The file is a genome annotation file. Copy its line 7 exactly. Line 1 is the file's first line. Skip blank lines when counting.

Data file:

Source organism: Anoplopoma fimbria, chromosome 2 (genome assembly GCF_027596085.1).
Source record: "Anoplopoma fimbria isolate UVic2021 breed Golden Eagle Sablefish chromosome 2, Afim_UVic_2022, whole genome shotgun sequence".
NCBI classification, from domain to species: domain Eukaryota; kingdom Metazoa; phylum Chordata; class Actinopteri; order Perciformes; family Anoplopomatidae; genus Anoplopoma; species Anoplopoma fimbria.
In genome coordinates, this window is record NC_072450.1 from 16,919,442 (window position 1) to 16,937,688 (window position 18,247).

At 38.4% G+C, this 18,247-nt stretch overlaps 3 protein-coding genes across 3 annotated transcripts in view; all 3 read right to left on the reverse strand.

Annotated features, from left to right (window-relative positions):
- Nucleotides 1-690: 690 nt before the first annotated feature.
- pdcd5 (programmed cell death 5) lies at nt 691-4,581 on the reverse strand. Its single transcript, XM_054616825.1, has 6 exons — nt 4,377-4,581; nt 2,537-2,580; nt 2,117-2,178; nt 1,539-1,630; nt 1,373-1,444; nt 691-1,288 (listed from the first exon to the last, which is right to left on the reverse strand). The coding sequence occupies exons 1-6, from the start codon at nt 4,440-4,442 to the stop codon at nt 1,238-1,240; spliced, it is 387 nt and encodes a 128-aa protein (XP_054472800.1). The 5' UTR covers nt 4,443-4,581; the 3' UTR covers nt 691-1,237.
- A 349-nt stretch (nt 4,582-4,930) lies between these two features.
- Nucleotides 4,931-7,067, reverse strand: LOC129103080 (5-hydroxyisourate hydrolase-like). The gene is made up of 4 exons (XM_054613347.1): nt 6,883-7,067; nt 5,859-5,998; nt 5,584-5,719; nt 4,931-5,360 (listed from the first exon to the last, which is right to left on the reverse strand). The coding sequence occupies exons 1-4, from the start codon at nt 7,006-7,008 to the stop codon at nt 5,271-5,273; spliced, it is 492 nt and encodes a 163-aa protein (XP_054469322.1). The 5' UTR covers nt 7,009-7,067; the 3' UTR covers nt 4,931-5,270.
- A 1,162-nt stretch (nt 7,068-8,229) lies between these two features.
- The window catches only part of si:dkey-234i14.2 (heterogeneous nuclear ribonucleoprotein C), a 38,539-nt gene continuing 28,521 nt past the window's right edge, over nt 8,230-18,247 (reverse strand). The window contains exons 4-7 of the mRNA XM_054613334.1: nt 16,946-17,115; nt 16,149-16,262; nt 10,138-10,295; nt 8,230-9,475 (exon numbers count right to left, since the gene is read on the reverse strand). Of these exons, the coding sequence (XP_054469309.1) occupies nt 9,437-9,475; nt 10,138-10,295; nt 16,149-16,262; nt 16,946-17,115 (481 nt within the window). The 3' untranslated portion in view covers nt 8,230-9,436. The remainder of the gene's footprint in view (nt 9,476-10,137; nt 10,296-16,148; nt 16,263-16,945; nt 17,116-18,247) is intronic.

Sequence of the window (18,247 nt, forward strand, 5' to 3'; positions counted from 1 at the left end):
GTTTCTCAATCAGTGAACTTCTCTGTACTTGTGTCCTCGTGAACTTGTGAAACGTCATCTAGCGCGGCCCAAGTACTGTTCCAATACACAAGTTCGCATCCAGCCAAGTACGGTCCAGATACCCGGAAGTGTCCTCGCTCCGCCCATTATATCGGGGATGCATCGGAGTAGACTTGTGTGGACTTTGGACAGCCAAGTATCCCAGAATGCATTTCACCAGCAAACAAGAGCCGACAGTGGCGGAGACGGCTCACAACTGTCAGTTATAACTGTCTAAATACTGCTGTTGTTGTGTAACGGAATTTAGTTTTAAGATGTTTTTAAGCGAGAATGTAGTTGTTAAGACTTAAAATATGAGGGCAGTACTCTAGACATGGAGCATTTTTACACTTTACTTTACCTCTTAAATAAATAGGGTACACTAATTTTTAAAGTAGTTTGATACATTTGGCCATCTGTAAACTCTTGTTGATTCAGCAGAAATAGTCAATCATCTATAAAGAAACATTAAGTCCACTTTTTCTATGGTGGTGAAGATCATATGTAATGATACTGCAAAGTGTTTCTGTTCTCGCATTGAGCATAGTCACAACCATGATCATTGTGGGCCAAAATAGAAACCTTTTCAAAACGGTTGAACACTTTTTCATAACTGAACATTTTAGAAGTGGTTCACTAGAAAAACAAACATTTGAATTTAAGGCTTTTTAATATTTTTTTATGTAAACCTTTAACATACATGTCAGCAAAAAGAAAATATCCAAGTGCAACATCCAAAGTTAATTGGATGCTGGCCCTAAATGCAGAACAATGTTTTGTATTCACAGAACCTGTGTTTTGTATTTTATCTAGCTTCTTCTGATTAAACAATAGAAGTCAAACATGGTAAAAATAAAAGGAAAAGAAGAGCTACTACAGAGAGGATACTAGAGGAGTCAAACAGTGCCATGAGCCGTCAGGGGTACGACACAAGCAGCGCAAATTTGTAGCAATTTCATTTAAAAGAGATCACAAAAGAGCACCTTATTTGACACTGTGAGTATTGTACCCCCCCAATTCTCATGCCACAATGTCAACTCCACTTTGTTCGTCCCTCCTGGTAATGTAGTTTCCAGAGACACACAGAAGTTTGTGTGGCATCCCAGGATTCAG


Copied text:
- Nucleotides 1-690: 690 nt before the first annotated feature.